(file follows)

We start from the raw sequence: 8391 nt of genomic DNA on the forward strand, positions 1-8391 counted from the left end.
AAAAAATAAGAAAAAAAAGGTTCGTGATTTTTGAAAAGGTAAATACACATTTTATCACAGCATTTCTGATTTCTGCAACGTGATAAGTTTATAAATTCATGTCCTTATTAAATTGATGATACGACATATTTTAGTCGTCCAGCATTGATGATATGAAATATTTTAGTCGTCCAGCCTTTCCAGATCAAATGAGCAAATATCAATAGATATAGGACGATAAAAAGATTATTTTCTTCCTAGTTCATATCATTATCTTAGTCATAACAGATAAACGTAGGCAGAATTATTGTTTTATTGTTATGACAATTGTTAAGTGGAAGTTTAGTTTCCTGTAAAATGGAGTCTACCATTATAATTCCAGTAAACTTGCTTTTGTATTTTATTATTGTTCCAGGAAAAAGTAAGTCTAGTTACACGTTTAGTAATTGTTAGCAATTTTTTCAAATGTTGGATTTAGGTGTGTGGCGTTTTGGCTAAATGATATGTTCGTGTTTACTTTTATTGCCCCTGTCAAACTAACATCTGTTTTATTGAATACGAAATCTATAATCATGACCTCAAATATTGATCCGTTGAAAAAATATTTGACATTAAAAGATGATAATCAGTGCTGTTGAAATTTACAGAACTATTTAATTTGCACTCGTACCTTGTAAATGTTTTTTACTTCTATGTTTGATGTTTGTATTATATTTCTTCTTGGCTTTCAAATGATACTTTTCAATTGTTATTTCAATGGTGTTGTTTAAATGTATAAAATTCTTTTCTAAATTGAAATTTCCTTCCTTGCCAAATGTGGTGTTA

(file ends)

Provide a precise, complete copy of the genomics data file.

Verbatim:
We start from the raw sequence: 8391 nt of genomic DNA on the forward strand, positions 1-8391 counted from the left end.
AAAAAATAAGAAAAAAAAGGTTCGTGATTTTTGAAAAGGTAAATACACATTTTATCACAGCATTTCTGATTTCTGCAACGTGATAAGTTTATAAATTCATGTCCTTATTAAATTGATGATACGACATATTTTAGTCGTCCAGCATTGATGATATGAAATATTTTAGTCGTCCAGCCTTTCCAGATCAAATGAGCAAATATCAATAGATATAGGACGATAAAAAGATTATTTTCTTCCTAGTTCATATCATTATCTTAGTCATAACAGATAAACGTAGGCAGAATTATTGTTTTATTGTTATGACAATTGTTAAGTGGAAGTTTAGTTTCCTGTAAAATGGAGTCTACCATTATAATTCCAGTAAACTTGCTTTTGTATTTTATTATTGTTCCAGGAAAAAGTAAGTCTAGTTACACGTTTAGTAATTGTTAGCAATTTTTTCAAATGTTGGATTTAGGTGTGTGGCGTTTTGGCTAAATGATATGTTCGTGTTTACTTTTATTGCCCCTGTCAAACTAACATCTGTTTTATTGAATACGAAATCTATAATCATGACCTCAAATATTGATCCGTTGAAAAAATATTTGACATTAAAAGATGATAATCAGTGCTGTTGAAATTTACAGAACTATTTAATTTGCACTCGTACCTTGTAAATGTTTTTTACTTCTATGTTTGATGTTTGTATTATATTTCTTCTTGGCTTTCAAATGATACTTTTCAATTGTTATTTCAATGGTGTTGTTTAAATGTATAAAATTCTTTTCTAAATTGAAATTTCCTTCCTTGCCAAATGTGGTGTTA